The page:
Pan Seared Wild Shrimp and Veal Tournedos Recipe

 

July 15, 2013

Deep-Sea Red Crab is a "Hidden Treasure"!

Every now and then something will fall at your feet and you realize that it is a hidden treasure. Today I want to talk to you about such an item its, Deep-Sea Red Crab.  Late last year I was in Seattle, Washington with my co-worker Brands Manager, Jim Perri.  We were there visiting Trident Seafood who is a vertically integrated harvester, processor and marketer of seafood from Alaska, the Pacific Northwest and around the world. They operate offshore and shore-side processing plants many of which we inspected. We also were invited to attend seafood training with Maine’s partner and friend Food Service of America who is one of the nation’s largest broadline foodservice distributors. While at the training that is where it happened! There perched on display was Deep-sea red crab, also known as red crab. After seeing and tasting it in numerous dishes I tagged it as a hidden treasure. I was very excited and told Jim, “We got to get this at Maines for our customers”. Deep-sea red crab has a Dungeness crab-like texture and has a sweet mild flavor similar to Snow Crab. It is a local ocean friendly species that is certified sustainable seafood by the Marine Stewardship Council the MSC’s fishery certification program and seafood Eco label recognizes and rewards sustainable fishing.  They are a global organization working with fisheries, seafood companies, scientists, conservation groups and the public to promote the best environmental choice of seafood.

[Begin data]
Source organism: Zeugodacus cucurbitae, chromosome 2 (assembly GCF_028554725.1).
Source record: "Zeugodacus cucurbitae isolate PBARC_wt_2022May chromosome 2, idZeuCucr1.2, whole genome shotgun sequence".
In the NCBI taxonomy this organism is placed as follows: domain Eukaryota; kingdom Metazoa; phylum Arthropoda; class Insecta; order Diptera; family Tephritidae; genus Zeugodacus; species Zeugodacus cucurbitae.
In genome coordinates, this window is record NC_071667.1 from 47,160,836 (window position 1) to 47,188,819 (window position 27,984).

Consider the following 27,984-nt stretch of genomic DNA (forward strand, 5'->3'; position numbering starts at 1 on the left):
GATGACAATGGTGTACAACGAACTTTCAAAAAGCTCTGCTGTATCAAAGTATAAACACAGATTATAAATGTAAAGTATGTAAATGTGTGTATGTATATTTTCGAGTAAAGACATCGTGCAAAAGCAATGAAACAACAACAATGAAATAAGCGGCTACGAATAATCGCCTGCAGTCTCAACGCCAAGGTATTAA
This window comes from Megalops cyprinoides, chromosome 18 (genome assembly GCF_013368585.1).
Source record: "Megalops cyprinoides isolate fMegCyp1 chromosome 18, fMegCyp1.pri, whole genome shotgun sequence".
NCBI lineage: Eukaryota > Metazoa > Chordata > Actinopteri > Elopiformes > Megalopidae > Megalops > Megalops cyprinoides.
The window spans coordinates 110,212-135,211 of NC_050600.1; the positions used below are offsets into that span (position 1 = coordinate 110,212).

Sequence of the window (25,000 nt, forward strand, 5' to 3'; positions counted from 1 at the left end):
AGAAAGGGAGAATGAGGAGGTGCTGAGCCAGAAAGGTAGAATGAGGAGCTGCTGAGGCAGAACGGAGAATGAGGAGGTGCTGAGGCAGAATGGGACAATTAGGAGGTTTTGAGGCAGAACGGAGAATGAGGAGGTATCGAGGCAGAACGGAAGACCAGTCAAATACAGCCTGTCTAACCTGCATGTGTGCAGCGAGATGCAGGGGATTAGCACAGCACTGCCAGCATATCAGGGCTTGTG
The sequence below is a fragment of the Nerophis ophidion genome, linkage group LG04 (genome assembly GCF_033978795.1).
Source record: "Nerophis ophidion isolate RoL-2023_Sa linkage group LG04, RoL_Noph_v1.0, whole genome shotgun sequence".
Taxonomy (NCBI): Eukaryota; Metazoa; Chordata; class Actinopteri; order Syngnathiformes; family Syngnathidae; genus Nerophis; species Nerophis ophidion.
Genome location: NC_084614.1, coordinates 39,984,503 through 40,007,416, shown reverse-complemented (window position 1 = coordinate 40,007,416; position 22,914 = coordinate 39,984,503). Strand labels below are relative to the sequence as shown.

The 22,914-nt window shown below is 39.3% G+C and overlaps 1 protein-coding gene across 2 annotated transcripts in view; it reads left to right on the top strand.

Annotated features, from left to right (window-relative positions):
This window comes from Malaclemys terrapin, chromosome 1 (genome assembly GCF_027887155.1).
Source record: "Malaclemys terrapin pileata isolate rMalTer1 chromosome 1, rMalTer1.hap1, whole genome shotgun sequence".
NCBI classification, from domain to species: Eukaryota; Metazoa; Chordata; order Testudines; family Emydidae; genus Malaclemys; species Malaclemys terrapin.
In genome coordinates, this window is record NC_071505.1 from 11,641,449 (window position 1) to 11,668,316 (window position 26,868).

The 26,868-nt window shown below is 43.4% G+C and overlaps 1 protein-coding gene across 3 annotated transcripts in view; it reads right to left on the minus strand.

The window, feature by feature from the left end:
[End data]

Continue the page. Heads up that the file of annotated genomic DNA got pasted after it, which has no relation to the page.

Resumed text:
Red crab is caught using crab pots or traps. Similar to those you can see on the TV show “The Deadliest Catch”. Red crabmeat is handpicked while frozen to maintain freshness and provide more whole pieces and less broken.  The meat is layered with natural proportions of leg, claw and body meat and vacuum sealed in 2.5# pouches.  The smaller pack size enables faster thawing and less waste. It can be used in a variety of recipes such as crab cakes, salads, crab claw rolls, soup, stuffing, etc.  It’s a very good substitute for Maryland blue crabmeat or lobster claw and knuckle meat.  So I am asking you to help me introduce this “hidden treasure” at your restaurant and to your customers. I will be attaching three recipes in this week’s “My Best Dish Yet” to give you a few serving ideas. Give it a try I’m sure you won’t be disappointed!  Deep-Sea Red Crab meat #015757

Until next time,

Chef Jake

Red Crab and Citrus Salad Recipe

Spicy Red Crab Dip Recipe

Red Crab Bisque Recipe


July 8, 2013

Take Me Out to the Ball Game!